The enormous USS Midway was the first of a new generation of carriers called “battle carriers.” She measures nearly 1,000 feet in length and from 1945 to 1955, she was the largest seagoing vessel in the world, a marvel of engineering in her day and one of the largest man-made moving objects.

After nearly 50 years of active service, including tours in Vietnam and Desert Storm, she was decommissioned in 1992 and is now the largest aircraft carrier in the world that you can tour. I’m a fan of the guided or self-guided tour and on the USS Midway, optional self-guided audio tour feeds you info at your leisure as you wander through all the open parts of the ship - and you’ll be surprised to find how much of the ship is open for exploration: multiple crew messes, kitchens, ready rooms, officers and enlisted quarters and more. A few dozen planes and helicopters are on display on the various decks and former aviators on the flight deck give visitors a glimpse into the complexities and unique required training and skill of pilots engaged of carrier takeoffs and landings.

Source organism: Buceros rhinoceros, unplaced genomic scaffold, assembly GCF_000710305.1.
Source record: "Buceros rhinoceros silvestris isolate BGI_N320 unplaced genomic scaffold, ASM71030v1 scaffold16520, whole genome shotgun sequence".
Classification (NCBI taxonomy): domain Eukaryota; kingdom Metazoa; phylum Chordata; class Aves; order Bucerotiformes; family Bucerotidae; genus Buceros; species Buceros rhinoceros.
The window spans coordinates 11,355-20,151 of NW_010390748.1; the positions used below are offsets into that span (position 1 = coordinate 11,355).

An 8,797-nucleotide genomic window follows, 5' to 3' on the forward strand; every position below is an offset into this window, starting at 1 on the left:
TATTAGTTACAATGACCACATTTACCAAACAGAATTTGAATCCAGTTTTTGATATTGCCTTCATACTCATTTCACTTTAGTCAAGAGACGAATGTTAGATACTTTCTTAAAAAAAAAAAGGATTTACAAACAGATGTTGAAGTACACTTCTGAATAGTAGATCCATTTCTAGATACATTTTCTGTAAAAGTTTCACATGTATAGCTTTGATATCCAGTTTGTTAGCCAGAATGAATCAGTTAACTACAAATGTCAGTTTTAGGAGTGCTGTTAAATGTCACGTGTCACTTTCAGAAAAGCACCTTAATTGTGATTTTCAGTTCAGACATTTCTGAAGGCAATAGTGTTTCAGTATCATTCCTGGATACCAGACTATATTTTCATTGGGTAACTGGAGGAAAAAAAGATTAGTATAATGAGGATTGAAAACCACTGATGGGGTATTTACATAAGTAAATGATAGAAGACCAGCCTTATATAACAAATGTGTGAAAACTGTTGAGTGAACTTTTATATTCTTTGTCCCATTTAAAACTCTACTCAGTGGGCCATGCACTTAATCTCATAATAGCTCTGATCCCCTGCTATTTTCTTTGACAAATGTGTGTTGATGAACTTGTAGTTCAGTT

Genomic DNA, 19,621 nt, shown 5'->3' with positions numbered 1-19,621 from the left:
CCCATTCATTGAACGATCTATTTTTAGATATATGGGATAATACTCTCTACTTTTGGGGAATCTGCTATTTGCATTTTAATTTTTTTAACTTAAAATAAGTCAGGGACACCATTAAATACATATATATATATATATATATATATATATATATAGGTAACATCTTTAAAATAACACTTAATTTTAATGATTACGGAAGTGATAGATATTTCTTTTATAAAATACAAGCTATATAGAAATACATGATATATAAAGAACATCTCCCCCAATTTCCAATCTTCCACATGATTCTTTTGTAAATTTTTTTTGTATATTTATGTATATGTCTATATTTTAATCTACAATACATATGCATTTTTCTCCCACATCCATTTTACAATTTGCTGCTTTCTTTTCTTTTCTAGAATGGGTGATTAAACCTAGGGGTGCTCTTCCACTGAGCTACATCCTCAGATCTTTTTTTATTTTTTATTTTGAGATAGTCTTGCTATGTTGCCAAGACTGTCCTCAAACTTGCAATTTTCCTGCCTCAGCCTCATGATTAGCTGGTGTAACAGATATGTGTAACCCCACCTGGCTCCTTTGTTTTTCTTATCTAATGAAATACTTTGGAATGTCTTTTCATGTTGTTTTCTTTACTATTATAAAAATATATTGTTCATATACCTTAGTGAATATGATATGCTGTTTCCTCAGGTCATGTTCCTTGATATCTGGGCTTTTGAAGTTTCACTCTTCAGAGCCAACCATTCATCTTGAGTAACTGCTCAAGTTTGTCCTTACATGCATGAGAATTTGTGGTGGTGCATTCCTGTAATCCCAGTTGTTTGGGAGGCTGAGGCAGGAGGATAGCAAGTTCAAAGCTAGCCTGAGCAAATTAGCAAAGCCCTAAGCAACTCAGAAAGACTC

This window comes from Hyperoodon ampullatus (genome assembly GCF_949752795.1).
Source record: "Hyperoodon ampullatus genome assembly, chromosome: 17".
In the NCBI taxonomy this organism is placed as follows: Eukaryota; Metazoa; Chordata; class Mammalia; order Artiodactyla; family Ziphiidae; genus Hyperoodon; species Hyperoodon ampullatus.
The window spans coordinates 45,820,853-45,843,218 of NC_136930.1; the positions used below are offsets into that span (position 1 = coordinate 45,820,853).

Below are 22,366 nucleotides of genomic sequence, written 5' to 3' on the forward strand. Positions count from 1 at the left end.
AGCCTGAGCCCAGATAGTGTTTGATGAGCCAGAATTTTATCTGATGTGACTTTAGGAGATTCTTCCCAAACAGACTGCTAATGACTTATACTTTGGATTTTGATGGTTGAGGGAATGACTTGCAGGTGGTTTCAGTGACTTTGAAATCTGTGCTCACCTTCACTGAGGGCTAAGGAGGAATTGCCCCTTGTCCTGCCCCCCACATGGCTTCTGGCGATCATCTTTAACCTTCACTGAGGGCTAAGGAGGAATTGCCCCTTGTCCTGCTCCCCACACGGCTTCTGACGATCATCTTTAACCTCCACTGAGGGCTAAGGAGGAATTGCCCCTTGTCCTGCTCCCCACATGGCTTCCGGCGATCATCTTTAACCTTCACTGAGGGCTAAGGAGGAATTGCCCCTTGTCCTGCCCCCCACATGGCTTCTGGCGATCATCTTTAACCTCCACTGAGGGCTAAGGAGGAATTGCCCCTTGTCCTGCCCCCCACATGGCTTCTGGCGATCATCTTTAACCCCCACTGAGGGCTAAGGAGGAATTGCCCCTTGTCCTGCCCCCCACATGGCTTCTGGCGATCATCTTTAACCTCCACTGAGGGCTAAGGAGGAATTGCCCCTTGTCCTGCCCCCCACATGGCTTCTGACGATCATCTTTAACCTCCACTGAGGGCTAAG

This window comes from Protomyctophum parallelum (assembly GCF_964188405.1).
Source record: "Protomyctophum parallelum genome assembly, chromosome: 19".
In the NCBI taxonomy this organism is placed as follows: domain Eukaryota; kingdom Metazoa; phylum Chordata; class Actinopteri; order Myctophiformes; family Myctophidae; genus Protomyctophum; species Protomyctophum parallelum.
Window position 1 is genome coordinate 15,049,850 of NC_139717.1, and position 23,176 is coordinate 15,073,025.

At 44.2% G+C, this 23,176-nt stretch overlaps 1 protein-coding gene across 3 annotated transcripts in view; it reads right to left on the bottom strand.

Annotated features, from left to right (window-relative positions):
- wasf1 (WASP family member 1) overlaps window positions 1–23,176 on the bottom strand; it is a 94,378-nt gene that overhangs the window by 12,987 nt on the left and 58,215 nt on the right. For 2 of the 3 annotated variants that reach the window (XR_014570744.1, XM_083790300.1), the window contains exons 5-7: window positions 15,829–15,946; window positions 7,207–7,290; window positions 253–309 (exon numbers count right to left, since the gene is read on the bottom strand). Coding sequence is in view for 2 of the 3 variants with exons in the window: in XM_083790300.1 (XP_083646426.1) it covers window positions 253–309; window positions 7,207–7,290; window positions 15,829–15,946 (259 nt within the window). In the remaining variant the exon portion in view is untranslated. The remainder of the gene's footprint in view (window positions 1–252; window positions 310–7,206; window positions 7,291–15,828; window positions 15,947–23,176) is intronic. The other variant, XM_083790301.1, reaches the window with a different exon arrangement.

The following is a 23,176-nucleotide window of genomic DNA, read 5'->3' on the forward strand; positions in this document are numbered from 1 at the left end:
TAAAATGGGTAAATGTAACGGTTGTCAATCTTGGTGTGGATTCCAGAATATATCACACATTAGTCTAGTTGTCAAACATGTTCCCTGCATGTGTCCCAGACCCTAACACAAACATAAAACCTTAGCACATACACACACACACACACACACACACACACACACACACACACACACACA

After we spend the better part of the afternoon touring this historic ship, our family headed across the way to experience San Diego’s version of Central Park, The Waterfront Park in Little Italy (open daily from 6 a.m. - 10 p.m.). This expansive 12-acre park is just a stone’s throw from the bay and is offers a wonderful (and free) way to expend a little extra energy - complete with fountain jets, a splash pad, playground and expansive jungle gym equipment.

Then it was time to re-fuel. San Diego has a huge variety of restaurants to choose from: Thai, Lebanese, Indian, Mexican, and even Eritrean. For a funky rock n’ roll dining experience, the Corvette Diner (www.cohnrestaurants.com/corvettediner) was entirely too much fun – with a classic diner ambiance and servers resplendent in 1950s style, it felt like a true slice of Americana as we ate burgers and salads. The retro atmosphere and music is upbeat and energetic - the theme is carried over to their menu, with food items named after celebrity icons and pop culture from the 50s and 60s. It’s not just the theme that is fun, however: when we walked in the door we were greeted by an outgoing and welcoming server, and the staff really care about making the experience enjoyable for kids. And if there’s a wait for a table, not a problem. An adjacent arcade complete with from modern era touchscreen video games and classic favorites (pinball, skee ball) keep the kiddos (and their parents) plenty entertained.

A bit more history